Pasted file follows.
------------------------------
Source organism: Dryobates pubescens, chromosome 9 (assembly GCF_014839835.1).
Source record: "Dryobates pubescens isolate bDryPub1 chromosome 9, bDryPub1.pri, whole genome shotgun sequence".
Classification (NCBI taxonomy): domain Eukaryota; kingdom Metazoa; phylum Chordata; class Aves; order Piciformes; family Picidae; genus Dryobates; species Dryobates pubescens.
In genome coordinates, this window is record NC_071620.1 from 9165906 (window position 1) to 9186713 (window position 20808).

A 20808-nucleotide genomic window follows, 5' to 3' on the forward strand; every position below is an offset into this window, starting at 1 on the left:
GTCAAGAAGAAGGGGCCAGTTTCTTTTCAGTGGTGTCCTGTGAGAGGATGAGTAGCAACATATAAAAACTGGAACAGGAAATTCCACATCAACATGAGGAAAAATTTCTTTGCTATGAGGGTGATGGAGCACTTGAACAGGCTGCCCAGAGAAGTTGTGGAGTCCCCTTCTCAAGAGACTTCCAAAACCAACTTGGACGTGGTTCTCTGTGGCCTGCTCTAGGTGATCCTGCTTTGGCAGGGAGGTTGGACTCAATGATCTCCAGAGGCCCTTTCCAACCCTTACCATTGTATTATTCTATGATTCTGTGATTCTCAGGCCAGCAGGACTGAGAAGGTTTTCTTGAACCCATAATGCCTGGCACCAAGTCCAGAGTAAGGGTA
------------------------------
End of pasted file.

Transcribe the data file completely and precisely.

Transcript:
Source organism: Dryobates pubescens, chromosome 9 (assembly GCF_014839835.1).
Source record: "Dryobates pubescens isolate bDryPub1 chromosome 9, bDryPub1.pri, whole genome shotgun sequence".
Classification (NCBI taxonomy): domain Eukaryota; kingdom Metazoa; phylum Chordata; class Aves; order Piciformes; family Picidae; genus Dryobates; species Dryobates pubescens.
In genome coordinates, this window is record NC_071620.1 from 9165906 (window position 1) to 9186713 (window position 20808).

A 20808-nucleotide genomic window follows, 5' to 3' on the forward strand; every position below is an offset into this window, starting at 1 on the left:
GTCAAGAAGAAGGGGCCAGTTTCTTTTCAGTGGTGTCCTGTGAGAGGATGAGTAGCAACATATAAAAACTGGAACAGGAAATTCCACATCAACATGAGGAAAAATTTCTTTGCTATGAGGGTGATGGAGCACTTGAACAGGCTGCCCAGAGAAGTTGTGGAGTCCCCTTCTCAAGAGACTTCCAAAACCAACTTGGACGTGGTTCTCTGTGGCCTGCTCTAGGTGATCCTGCTTTGGCAGGGAGGTTGGACTCAATGATCTCCAGAGGCCCTTTCCAACCCTTACCATTGTATTATTCTATGATTCTGTGATTCTCAGGCCAGCAGGACTGAGAAGGTTTTCTTGAACCCATAATGCCTGGCACCAAGTCCAGAGTAAGGGTA